Creating Challenging Exams

...exams should push students outside of their comfort zones.

—Arthur Bahr

Classes I taught previously were essay-based, as opposed to exam-based, so determining how difficult to make the exams for this course was challenging. I wanted to stretch students academically, but because they are so smart, this required throwing tough stuff at them. The dilemma is how to do this without the exams seeming punitive. One strategy I devised is to allow students opportunities to make choices throughout the exam. For example, I asked them to select seven out of nine sentences to translate, and I assessed their best translations. This strategy is still a work in progress, and I’m not yet completely satisfied. One thing I’m certain about, however, is that exams should push students outside of their comfort zones. Exams assessing students’ mastery of dead languages, such as Old English, Latin, or Greek, too often ask students to regurgitate translations or rely too heavily on overly helpful glossaries. Although these should be components of the exam, I encourage educators to think of ways to help students move beyond these exercises. Often this involves a lot of effort on the part of the course facilitator, as composing sentences in Old English from scratch for students to translate is hard work!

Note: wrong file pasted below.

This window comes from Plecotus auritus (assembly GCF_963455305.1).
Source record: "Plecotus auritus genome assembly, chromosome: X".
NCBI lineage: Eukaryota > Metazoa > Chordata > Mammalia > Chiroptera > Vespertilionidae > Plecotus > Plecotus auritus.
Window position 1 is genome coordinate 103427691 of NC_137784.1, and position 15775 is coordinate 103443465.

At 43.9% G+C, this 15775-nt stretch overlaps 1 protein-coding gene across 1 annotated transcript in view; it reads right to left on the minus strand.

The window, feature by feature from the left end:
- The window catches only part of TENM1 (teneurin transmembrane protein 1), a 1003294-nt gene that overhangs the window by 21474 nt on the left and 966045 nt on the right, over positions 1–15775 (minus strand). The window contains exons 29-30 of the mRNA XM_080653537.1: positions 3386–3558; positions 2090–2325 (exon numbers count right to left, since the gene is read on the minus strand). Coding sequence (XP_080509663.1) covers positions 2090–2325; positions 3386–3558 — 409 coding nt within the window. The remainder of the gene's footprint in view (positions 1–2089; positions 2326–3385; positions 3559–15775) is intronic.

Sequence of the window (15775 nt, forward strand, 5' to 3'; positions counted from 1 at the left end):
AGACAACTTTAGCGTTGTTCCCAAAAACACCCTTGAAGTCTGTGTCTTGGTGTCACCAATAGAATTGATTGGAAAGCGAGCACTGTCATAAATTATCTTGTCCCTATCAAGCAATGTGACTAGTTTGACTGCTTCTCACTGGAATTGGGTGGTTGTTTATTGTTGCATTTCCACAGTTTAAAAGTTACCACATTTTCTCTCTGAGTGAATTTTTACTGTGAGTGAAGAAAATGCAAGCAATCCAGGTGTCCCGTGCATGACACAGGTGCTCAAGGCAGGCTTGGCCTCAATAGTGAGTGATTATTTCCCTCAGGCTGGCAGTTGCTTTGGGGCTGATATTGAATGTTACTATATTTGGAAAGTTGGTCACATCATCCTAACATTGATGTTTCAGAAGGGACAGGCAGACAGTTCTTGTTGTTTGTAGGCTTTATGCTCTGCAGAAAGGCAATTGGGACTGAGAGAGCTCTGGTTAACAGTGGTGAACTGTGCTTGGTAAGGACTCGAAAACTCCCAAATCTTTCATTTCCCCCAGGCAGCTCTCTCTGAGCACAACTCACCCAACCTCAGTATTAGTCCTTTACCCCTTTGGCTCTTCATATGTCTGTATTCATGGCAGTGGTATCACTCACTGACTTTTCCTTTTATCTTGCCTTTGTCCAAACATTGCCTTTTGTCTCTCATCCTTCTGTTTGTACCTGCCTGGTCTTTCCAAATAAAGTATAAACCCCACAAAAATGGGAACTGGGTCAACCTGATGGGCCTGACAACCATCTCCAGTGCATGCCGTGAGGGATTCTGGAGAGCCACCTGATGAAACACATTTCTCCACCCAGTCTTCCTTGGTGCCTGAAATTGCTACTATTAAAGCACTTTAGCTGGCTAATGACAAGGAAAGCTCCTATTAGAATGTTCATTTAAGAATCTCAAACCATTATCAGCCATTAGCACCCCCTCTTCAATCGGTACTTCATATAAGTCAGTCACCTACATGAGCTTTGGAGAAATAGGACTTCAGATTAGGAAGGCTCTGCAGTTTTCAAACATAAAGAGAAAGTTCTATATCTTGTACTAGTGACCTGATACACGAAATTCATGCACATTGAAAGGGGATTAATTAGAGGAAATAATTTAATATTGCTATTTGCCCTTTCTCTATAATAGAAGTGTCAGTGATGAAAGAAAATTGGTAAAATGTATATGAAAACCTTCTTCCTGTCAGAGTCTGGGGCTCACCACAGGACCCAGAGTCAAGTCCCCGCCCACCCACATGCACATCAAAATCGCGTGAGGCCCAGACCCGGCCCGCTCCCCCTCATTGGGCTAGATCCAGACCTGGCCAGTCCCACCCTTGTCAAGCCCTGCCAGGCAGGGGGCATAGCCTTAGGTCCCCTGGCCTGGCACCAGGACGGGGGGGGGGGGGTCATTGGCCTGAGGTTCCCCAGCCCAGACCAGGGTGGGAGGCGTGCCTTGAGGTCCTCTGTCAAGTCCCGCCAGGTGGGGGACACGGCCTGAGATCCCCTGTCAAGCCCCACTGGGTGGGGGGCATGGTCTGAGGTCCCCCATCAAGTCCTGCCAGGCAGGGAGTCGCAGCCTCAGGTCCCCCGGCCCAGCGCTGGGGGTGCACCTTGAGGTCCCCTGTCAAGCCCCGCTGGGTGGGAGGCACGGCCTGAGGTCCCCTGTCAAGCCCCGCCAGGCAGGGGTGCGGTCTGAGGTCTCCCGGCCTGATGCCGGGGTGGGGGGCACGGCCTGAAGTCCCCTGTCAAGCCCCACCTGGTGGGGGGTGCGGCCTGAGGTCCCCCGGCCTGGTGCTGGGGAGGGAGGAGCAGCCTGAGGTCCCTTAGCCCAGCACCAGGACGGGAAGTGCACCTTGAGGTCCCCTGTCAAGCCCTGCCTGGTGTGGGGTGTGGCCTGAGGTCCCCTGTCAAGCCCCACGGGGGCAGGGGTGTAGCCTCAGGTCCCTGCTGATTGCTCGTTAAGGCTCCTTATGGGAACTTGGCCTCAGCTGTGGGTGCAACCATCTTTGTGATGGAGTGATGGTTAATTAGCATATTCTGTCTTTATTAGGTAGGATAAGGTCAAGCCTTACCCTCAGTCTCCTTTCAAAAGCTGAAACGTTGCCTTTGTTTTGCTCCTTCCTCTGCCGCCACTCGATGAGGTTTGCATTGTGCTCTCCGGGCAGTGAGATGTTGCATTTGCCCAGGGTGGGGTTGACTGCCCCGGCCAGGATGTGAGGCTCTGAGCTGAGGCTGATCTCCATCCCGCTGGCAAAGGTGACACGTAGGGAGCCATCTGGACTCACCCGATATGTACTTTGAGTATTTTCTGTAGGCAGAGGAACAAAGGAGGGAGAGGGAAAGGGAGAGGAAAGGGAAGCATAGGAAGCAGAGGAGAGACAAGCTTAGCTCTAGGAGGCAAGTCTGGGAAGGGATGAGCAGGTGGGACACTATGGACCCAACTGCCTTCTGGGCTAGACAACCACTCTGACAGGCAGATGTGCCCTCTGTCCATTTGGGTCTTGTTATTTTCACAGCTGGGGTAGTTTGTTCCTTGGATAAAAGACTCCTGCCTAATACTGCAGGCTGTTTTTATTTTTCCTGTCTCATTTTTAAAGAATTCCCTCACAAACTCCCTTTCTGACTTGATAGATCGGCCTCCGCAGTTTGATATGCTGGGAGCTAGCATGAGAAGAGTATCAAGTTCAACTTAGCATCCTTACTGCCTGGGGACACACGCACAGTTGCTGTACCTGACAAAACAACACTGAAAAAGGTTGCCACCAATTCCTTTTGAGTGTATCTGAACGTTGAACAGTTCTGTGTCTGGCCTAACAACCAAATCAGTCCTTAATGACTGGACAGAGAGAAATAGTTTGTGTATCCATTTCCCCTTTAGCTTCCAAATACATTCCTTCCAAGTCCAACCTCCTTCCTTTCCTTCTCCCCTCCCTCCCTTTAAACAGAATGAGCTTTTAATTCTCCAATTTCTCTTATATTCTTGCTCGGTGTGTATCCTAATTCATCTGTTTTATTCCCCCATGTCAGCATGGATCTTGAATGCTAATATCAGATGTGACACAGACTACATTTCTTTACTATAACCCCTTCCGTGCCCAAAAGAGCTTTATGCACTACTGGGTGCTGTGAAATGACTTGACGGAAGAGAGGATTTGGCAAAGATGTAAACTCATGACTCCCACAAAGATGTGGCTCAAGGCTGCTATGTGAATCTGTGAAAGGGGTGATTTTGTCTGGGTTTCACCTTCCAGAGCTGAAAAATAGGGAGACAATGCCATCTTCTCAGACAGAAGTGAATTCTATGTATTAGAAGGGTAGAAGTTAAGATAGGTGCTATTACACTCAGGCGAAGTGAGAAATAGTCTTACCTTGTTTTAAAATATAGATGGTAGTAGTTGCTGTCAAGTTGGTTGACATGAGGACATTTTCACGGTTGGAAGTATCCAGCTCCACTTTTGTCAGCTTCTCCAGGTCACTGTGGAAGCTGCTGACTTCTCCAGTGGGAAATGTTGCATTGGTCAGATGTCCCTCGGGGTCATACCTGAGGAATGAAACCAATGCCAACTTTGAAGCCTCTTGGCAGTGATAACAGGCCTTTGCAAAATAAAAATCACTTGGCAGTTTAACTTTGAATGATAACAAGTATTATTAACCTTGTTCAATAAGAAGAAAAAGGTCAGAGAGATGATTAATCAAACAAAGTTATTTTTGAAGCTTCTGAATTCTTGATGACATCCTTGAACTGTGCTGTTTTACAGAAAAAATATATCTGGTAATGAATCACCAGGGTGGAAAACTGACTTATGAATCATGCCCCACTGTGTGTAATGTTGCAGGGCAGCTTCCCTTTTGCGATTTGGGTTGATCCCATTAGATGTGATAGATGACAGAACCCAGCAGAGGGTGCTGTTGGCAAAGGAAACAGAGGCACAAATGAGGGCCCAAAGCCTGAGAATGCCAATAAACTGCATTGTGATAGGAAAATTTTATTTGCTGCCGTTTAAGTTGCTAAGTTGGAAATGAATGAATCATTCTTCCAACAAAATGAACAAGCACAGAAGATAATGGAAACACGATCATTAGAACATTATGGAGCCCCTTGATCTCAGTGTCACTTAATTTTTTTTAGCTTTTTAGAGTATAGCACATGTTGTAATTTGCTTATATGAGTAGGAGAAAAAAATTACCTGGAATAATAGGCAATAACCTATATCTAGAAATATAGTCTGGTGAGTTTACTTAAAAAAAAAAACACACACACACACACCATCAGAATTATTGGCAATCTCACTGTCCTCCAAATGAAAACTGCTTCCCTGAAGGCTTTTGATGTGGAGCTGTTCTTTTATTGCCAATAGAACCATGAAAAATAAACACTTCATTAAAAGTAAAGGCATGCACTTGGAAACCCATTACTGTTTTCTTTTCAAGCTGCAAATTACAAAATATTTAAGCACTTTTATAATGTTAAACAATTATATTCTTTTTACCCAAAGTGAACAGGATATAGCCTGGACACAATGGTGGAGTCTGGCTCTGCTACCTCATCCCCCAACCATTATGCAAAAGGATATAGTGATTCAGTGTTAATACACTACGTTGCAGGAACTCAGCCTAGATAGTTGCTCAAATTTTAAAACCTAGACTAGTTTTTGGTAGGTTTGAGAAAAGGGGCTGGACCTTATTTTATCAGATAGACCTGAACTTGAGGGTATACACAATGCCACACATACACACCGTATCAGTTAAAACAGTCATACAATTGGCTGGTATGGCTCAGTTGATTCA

Using Mock Exams as an Opportunity to Model Thought Processes

I borrowed the concept of mock exams from science and engineering classes at MIT. I felt mock exams were valuable for students taking Old English primarily because the mock exams gave them a sense of how difficult the real assessments would be and how they needed to pace themselves when taking the exams. Additionally, they provided an opportunity for me to model the thought processes involved in completing complex tasks, such as sight translations, which are unusual to include on exams. I don’t know of anyone else who includes them, but I do because all of the Old English textbooks have glossaries that are extremely helpful—but almost overly helpful. When glossaries hold your hand too much by telling you that a word is accusative, plural, or masculine, for example, you are not really learning Old English—you are learning how to use an Old English dictionary. I wanted to help students move beyond that. Sight translations were very challenging for students on the first exam because they’d only been taking Old English for four or five weeks, and I was expecting them to translate sentences without the help of a glossary.

After they completed the mock exam on their own, we went through each sentence together during a class session. We discussed how they approached their translations and typical syntactic structures in each sentence. For especially hard sight translations, I shared with them what was particularly difficult about the sentence and why I expected them to figure it out. This process of modeling was very important for students who had limited exposure to foreign languages prior to this course.

The mock exams were also valuable to me, as an instructor, as a form of self-assessment. I knew that if all of the students performed poorly on a particular item, I needed to reassess how I was teaching that concept.